The rise and fall of the perfect couple.
(from The New Yorker, April 18, 2005)
It’s the ’60s in Russia, and a hot ex-gymnast hooks up with a hot ex-boxer. They are alike in so many ways, from their family situations to their worldviews to their goals. And both are — in their own minds and in that of the parabolic narrator who dissects them with warm, scientific language — defined more by their actions than their thoughts. From the beginning, they are set aside from the real world, fated to be together, but it’s only romantic in one sense.
I wish to insert for you, some pretty passages. Here’s the first couple lines:
At first glance, they didn’t make much of an impression.
Both seemed rather small, they weren’t particularly striking,
and they were so taken with each other that they had no
time for the rest of the world. A second glance, however,
told you that they were kingpins, and after that it was
impossible to recall the impression they had made at first.
Here’s another I like:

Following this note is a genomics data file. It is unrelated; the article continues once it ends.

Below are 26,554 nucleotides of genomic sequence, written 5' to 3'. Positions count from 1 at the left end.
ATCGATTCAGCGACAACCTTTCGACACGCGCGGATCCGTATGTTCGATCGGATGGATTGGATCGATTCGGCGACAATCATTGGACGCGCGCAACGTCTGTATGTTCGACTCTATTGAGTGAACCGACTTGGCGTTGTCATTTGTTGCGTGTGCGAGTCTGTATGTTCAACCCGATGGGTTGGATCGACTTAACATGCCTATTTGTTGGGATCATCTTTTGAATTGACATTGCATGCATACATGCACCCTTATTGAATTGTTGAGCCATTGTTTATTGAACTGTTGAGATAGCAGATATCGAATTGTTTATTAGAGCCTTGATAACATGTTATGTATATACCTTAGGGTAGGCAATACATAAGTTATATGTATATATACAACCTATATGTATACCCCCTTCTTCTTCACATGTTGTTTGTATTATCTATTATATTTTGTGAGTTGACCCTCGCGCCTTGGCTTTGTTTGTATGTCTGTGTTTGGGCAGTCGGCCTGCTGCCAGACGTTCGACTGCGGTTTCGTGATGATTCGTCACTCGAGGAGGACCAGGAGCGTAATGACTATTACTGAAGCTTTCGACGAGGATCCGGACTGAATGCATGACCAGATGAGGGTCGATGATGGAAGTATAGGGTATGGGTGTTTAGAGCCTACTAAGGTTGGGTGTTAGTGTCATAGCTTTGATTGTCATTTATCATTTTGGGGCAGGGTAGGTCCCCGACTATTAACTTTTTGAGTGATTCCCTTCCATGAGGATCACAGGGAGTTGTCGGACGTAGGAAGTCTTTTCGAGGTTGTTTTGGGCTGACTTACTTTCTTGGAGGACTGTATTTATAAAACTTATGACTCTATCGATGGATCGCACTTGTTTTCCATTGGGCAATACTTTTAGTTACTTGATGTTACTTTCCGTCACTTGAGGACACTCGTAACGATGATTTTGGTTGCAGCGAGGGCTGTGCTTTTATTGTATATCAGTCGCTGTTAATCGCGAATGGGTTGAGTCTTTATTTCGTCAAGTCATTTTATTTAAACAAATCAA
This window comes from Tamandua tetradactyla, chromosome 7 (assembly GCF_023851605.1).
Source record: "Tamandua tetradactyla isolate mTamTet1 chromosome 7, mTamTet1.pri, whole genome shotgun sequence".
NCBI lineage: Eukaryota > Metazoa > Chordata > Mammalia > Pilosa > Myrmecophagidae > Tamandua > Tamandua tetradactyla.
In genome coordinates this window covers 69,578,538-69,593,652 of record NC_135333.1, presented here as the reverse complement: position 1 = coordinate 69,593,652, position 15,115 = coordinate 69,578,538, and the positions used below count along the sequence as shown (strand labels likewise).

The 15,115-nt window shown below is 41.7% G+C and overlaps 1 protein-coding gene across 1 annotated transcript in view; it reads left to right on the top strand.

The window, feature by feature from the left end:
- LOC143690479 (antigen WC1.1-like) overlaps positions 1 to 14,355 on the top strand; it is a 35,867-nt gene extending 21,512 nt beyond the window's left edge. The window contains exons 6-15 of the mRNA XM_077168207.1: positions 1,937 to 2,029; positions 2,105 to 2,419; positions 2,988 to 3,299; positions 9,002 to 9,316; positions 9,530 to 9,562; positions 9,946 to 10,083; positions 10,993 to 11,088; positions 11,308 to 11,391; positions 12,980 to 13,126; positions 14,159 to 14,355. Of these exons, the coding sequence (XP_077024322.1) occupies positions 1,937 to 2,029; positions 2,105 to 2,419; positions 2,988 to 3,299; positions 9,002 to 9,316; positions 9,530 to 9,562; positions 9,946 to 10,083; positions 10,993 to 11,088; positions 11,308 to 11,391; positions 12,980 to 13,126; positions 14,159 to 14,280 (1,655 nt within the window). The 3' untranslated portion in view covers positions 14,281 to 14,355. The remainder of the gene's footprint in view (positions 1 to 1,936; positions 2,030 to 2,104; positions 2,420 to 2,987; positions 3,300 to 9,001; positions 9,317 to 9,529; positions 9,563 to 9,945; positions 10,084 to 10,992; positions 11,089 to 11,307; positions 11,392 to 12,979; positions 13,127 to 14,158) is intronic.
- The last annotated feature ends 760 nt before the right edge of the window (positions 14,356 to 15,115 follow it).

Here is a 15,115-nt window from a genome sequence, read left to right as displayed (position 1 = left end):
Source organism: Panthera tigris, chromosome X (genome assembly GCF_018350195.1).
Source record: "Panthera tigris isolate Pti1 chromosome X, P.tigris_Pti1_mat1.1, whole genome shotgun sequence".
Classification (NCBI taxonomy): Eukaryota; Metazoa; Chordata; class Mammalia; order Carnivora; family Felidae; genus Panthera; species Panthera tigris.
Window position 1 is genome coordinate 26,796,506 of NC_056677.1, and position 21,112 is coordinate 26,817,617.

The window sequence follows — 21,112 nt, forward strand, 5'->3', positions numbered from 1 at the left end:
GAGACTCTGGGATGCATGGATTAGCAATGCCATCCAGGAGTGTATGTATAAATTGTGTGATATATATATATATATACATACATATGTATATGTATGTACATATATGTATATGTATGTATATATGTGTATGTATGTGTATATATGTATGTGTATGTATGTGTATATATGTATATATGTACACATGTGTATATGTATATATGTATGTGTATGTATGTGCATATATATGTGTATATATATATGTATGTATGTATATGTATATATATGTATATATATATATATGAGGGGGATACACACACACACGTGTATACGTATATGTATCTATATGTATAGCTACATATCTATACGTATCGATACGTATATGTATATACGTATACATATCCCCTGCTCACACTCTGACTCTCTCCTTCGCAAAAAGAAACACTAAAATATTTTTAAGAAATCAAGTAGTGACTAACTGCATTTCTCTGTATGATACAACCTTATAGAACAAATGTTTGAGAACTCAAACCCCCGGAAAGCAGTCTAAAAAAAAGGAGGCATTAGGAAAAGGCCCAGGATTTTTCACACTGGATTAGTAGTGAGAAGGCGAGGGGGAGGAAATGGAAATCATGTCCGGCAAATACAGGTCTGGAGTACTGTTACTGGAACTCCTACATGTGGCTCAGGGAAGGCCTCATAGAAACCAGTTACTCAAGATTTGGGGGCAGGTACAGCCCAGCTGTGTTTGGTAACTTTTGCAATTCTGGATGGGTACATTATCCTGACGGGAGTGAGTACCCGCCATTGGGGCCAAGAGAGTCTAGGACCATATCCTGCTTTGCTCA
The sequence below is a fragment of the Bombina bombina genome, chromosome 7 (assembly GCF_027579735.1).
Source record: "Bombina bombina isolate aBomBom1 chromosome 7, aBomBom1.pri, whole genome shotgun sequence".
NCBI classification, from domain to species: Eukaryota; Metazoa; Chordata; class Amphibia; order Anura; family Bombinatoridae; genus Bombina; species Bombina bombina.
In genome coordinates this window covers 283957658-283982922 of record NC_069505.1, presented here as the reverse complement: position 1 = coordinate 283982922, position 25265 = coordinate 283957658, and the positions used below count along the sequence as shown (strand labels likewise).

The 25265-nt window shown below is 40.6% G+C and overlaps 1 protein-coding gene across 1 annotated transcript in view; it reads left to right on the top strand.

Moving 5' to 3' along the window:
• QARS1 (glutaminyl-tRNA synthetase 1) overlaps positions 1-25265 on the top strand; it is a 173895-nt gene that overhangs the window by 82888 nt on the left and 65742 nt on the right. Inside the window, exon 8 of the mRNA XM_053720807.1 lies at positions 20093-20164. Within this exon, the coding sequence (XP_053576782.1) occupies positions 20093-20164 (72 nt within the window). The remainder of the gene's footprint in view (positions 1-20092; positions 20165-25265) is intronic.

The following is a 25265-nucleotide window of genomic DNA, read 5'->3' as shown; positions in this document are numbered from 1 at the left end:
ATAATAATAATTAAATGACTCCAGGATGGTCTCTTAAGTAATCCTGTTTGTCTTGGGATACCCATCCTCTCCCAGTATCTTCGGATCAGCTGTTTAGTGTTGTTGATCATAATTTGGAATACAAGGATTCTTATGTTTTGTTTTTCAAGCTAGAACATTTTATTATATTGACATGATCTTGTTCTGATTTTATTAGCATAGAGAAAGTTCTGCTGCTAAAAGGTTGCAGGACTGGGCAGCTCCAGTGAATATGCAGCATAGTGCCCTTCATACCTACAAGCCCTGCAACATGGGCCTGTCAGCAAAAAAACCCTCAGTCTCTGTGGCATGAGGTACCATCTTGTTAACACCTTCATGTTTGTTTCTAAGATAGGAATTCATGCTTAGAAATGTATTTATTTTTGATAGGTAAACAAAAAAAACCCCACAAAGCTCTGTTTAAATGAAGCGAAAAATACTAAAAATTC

They didn’t know how lucky they were. They had everything
they could wish for—powerful athletic bodies, quick
reactions, rigorous brains, and the self-confidence of
winners who have never suffered so much as a scratch.
They had retired from their sports just as they were
approaching their limits, one step ahead of inevitable defeat.
Read the whole thing here.
This story took me places and made me care about characters who are always a little chilly, but always kinda sorta endearing. Why’d their love fall apart, besides the fact that that happens all the time? Who can say? Who? Maybe it’s for the best. Happens all the time. Maybe Jack and Brenda met up, got married, and settled down in the country. Maybe Diane and Eddie share a loft together in the city. None forgot their first loves, or the songs that were sung about them, but life doesn’t stay lyrical for long. Ooh yeah life goes on. Bottle of red bottle of white. They’ll need a crane.